This process is continued for each active node in the neural network. When
this is completed, a new time step is initiated and the pattern of activation
transfer calculated from the previous time step, together with the new external
inputs, becomes the present activation pattern of the neural network.
The neural network should tend to preserve the quantity of activation it
receives. The mean sum of activation units in the neural network on a given
time step (t) can be predicted by multiplying the value of Ni by t. A second
constraint relates to maintaining scalar variance.
It was assumed that if
transfer of activation involved constant probabilities, then noise in the system
would increase proportionally with the value of Sa. A sample of Sa at t should
be a Gaussian distribution with some standard deviation (SD) that increases
monotonically with the size of t. The CV fraction depends of the size of Nc
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and Ni. The greater Nc or lower Ni, the larger the value of CV. The author is
not clear of the precise mathematical relations between Nc, Ni and CV.
7.2 Results
The data reported shows 100 simulations of 100 time steps. Ni was set at 10
and Nc was set at 5. These simulations provide a sample (n=100) of Sa for
each time step. As can be seen from figure 7.1 the mean value of Sa increases
in a linear fashion as a function of time steps. The SD of sample of Sa values
on each time step also increases linearly as shown in figure 7.2. These two
observations predict that CV must approximate a constant fraction.
This is
shown in figure 7.3 where for each time step, the SD of the sample of Sa
values is divided by the mean Sa value and plotted as a function of time steps.
A last prediction was that a sample of Sa values at t should be a Gaussian
distribution. This is shown in figure 7.4 where the value Sa at eighty time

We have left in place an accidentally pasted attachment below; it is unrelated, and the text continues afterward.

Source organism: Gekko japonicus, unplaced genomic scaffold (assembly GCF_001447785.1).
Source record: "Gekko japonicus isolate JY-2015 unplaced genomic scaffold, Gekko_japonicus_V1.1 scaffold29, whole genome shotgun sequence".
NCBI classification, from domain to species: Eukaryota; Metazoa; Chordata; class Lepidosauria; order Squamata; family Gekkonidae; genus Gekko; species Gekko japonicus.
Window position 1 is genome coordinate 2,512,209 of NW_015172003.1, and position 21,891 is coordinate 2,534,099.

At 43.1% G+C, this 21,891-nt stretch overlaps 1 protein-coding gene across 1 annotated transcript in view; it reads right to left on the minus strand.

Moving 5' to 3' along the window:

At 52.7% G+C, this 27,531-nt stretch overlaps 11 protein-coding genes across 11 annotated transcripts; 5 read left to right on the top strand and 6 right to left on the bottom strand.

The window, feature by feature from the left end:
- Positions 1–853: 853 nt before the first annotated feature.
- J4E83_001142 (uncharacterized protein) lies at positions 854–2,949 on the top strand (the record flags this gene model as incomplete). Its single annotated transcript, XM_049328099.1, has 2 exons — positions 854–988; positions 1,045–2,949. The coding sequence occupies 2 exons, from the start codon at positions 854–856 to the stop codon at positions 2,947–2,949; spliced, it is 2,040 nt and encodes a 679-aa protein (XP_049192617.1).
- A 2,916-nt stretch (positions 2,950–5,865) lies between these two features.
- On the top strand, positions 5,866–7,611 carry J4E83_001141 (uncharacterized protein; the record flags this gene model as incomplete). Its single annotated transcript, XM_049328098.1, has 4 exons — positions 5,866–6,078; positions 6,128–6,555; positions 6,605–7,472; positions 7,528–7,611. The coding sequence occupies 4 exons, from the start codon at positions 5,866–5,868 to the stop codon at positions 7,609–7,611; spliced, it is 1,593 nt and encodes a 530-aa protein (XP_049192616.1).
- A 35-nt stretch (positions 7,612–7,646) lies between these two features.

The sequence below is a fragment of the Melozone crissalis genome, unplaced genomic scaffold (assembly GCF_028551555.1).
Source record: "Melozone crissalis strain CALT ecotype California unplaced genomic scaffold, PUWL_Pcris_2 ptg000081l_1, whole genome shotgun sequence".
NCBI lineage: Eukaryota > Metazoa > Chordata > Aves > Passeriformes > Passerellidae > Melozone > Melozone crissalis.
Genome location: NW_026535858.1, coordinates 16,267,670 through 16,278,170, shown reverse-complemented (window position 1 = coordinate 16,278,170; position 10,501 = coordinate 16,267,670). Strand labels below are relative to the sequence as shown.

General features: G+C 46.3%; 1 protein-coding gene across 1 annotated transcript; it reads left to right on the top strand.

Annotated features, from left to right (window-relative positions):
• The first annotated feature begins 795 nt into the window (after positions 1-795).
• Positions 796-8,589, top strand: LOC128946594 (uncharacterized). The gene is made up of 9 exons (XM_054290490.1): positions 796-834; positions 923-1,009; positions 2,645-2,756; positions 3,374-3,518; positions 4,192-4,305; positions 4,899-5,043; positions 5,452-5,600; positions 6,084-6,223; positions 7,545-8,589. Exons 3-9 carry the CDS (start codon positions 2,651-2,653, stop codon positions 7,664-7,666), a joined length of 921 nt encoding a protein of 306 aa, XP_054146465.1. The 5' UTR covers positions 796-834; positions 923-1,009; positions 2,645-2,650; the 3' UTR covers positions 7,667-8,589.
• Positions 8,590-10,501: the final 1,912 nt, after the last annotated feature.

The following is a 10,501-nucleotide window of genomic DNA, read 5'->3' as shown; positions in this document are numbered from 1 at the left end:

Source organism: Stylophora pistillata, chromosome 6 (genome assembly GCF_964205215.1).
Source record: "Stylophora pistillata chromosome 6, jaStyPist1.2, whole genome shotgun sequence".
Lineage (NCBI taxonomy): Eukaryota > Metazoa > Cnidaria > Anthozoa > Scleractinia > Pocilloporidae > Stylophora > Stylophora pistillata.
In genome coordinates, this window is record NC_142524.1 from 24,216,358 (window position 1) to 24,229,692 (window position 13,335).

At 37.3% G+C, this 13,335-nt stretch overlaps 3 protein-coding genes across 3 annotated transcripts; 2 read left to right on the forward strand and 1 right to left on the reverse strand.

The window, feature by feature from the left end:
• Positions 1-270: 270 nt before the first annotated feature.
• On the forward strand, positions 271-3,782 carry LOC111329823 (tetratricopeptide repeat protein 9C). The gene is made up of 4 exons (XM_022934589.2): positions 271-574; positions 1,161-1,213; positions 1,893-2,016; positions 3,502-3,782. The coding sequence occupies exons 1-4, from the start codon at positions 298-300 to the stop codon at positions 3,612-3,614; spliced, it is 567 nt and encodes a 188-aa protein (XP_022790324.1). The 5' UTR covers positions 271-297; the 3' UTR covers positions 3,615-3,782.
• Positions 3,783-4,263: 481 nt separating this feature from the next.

steps was taken from each of 100 simulations. The histogram of data shows
that the distribution approximates a Gaussian.
Figures 7.1-7.4: Data from accumulator network
Figure 7.1
Figure 7.2
1200
Standard deviation of the sum of activation units
250
Sum of activation units
1000
800
600
400
200
0
0
10
20
30
40
50
60
Time steps
70
80
90
200
150
100
50
0
100
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0
10
20
30
40
50
60
Time steps
70
80
90
100
Figure 7.4
Figure 7.3
20
0.2
15
0.15
Frequency
Coeficient of variation of sum of activation units
0.25
0.1
5
0.05
0
10
0
10
20
30
40
50
60
Time steps
70
80
90
0
100
317 361 405 449 493 537 581 625 669 713
Sum of activation units
Each figure is computed from 100 simulations of 100 time steps (Nc=5, Ni=10). Figure 1 shows the mean Sa
as a function of time steps. Figure 2 shows the SD of a sample of Sa as a function of time steps. Figure 3
shows the CV fraction as function of time steps. Figure 4 show a histogram of a sample of Sa at eighty time
steps.
7.3 Discussion
As mentioned this model was designed to simulate activation probabilities
although it can also be conceptualised in more concrete terms.
Each Av unit
possessed by an active node, on each time step, can be thought of a single
active neuron. The number of neurons, like the sum of activation units,
increases over time steps in a linear fashion. Activation spreads around the
neural network although the number of active neurons in the network evoked
by an external input tends to preserve.
The neural network provides data in line with inferences based on empirical
evidence as discussed in Section 2.
This model is however very abstract.
The main reason for these simulations was to establish whether a network of
nodes with accumulating activity could generate the CV fraction through
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noisy interactions.
The model shows that if activity increases in a
probabilistic fashion and the amount of probable noise is proportional to the
activity then scalar variance will emerge.
The pacemaker is modelled as a constant input to the neural network.